Hannah Lessing is the Secretary General of the National Fund of the Republic of Austria for Victims of National Socialism and the General Settlement Fund of Austria (www.nationalfonds.org), is also head of the Austrian delegation to the Task Force for International Cooperation on Holocaust Education, Remembrance and Research. Lessing participated in the negotiations on compensation topics conducted by Under-Secretary of State Stuart Eizenstat, member of the Austrian delegation headed by Ambassador Sucharipa for the Joint Statement signed in Washington in January 2001 and has lectured extensively on the National Fund and the General Settlement Fund, as well as in connection with international commemoration activities regarding the Holocaust. Lessing is Austrian and Jewish, the daughter of a Holocaust Survivor from Austria. She grew up in this country at a time when the general teaching and political view of Austria's role during WWII was of first victim. For the last 15 years she has tried to find a sensible way to confront Austrian history, to educate the young Austrians and to build a bridge to the survivors 60 years later, at a point where they thought that nobody will ever care.
Klaus Maurer works at Volkshilfe Österreich - People's Aid Austria. Born 1969 in Austria, Klaus has a Master's degree in political science and cultural anthropology at the University of Vienna. In addition to his studies in post-colonialism, third-world topics, and the history of Latin American indigenous peoples, Maurer has done anthropological field studies and social work with refugees in Guatemala, and travelled through South America and India. His years of social work in Vienna, guiding and accompanying refugees in their daily life and through the asylum process influence his current position lobbying for asylum, migration, and integration within one of the big NGOs in Austria. "It's important to bring together academic theory and social practice."
Anne Meisler Mills fled the Nazis in 1939 when she received a visa from a distant cousin, Martin Gang, living in Los Angeles. Anne was just 13 years old when she traveled from Vienna to England, by train, and took the Cunard Line's Samaria ship to New York City. Eventually, she made her way across the United States to Hollywood. Her sister, Rita Meisler Sinder, took the Kindertransport to England when she was 9. Naftali Meisler, their father, was picked up on Kristallnacht in Vienna and transported to Poland, where he escaped from a transport train. Their mother, Chawe Meisler, traveled to Poland to meet her husband, once her children were bound for the US and England. The Meisler parents arrived safely in Los Angeles in January 1941, where they re-opened their factory called NaMa Blouse; they also went into real estate. Naftali died at 89 and Chawe at 88, after living a successful and fulfilling life. Anne Meisler Mills continues to work in Anne Mills Property Management. Anne is married to Dr. Harold Mills and has two children, Adele and Linda.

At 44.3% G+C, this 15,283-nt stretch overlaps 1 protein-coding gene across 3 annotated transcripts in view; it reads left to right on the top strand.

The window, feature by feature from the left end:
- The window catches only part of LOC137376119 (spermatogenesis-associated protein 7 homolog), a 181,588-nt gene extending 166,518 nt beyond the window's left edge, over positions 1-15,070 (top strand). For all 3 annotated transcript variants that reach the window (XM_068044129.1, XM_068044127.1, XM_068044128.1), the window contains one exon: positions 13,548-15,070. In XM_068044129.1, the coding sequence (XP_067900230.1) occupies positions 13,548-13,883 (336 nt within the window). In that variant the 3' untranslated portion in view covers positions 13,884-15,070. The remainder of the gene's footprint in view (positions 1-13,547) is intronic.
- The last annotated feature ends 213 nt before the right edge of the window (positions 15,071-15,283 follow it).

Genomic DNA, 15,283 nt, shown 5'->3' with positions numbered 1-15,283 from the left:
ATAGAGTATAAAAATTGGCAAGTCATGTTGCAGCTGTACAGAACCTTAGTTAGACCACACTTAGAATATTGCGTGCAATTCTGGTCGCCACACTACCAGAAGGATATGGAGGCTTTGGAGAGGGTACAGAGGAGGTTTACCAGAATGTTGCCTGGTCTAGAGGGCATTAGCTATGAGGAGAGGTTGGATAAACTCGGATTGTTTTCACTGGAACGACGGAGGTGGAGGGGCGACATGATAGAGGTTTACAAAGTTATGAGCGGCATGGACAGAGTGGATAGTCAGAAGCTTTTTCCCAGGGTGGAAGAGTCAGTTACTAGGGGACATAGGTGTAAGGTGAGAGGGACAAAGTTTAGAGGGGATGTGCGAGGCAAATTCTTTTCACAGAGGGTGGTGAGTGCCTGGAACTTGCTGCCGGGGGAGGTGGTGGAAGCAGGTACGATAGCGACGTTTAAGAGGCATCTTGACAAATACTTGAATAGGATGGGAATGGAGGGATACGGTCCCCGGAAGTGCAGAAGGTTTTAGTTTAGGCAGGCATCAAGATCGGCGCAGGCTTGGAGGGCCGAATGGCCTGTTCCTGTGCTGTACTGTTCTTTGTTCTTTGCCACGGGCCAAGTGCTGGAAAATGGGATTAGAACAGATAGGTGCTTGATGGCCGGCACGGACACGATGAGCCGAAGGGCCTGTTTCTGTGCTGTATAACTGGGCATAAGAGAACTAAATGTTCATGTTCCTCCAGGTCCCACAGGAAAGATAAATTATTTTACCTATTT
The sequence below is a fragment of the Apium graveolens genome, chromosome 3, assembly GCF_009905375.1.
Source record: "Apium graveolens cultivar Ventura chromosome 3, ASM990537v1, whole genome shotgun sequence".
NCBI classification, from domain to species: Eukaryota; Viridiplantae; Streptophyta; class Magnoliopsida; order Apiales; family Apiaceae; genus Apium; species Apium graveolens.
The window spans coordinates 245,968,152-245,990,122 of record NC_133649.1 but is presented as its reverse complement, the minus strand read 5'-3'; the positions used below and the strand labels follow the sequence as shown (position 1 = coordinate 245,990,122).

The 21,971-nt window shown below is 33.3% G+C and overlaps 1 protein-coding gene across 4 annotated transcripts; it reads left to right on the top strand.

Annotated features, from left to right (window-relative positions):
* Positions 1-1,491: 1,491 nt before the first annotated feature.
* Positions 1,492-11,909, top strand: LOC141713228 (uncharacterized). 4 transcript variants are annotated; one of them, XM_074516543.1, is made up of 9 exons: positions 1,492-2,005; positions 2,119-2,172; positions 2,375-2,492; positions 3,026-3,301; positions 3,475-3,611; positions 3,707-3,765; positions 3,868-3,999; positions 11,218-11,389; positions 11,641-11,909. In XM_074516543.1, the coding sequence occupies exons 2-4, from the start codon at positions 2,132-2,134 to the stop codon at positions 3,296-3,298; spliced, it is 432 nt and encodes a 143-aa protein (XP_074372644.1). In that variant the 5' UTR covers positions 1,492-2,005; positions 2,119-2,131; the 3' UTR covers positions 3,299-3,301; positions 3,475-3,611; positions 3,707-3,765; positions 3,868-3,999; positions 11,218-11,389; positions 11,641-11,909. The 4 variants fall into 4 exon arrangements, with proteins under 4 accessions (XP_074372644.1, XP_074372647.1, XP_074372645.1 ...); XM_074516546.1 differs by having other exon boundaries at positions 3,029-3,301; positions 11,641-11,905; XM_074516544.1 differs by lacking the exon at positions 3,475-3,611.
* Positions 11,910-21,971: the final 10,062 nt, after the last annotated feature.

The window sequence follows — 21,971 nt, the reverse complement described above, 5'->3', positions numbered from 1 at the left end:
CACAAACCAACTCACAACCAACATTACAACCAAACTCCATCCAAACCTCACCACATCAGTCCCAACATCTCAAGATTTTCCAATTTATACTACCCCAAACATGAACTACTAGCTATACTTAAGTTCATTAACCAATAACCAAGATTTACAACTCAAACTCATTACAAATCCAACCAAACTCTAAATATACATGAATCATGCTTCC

Herbert Posch of the University of Vienna's Institute for Contemporary History and the University of Klagenfurt's Institute for Science Communications and Higher Education Research is a historian and museologist. Recent focuses include Intellectual Migration and Exile Studies history of universities and students in the 20th Century (focus National Socialism) and Art loss and restitution in Austria. Recent publications include "Anschluß" und Ausschluss 1938. Vertriebene und verbliebene Studierende der Universität Wien. ["Connection" and exclusion 1938. Displaced and remaining students at the University of Vienna.] (with Doris Ingrisch and Gert Dressel) and inventARISIERT [Inventoried: Provenance Research Aryanised Restitution and housing facilities in moveable collections of the Federal Administrative] in Gabriele Anderl et al (eds.): significantly more cases than expected, 10 years Commission for Provenance Research (Library of the Commission for Provenance Research 1).
Doron Rabinovici, born in Tel Aviv, lives in Vienna, is a writer, essayist and an historian. His thesis (doctorate) and scientific study “Instanzen der Ohnmacht”, published in 2000, is a reconstruction of Vienna's Jewish administration during the Third Reich. As the writer of the short story collection, Papirnik, novels such as Ohnehin and Suche nach M. Roman, the collection of essays Credo und Credit, and others, Rabinovici has won awards such as Mörike-Förderpreis of the city of Fellbach (literary award), Heimito-von-Doderer-Förderpreis of the city of Cologne (literary award) and Cultural award of the city of Vienna, Clemens-Brentano-award of the city of Heidelberg and Jean-Améry-award, Author of the year of the literary journal Buchkultur, and the Willy und Helga Verkauf-Verlon award of the Documentation Centre of Austrian Resistance (DÖW) for Austrian anti-fascist publicist. His new novel, Andernorts will be published in the Fall of 2010.
Rita Meisler Sinder was born in Vienna, Austria where life was "gemuetlich." Life changed, when the Nazi's marched in. In November 1938, on a late Saturday afternoon, the SS ripped off the Mezuzzah from their home and dragged her father, in his night clothes and bare feet, down the stairs. He was taken on a cattle train to the border of Poland. Rita's mother, now alone in Vienna, searched for ways to save her daughters. She sent Rita on a Kindertransport to London, England and Anne to the U.S. Rita lived with a loving family in London for one year and then crossed the Atlantic by herself. She was greeted in Los Angeles by her parents and sister, who had miraculously survived. Rita graduated from the University of Southern California with a BS degree. She is Vice President of the Jasin Co. in Encino and continues working in Real Estate and Property Management. She is a community and Israeli activist, and is past president of SFV Israel Bonds, and its Golda Meir Club, as well as past president of WAIPAC. At present, she serves on the National Council of AIPAC and on the Board of World Alliance for Israel and Valley Beth Shalom. She and her husband, Jack Sinder, are involved in the Jewish Federation, the American Jewish University, and the Simon Wiesenthal Center. Rita and Jack have two children, Sheri and Alan. Sheri is married to Jim and they have two children, Cara and Jeanna, and Alan is married to Hiromi and they have one child, Satomi. Rita believes her grandchildren are the light of her life.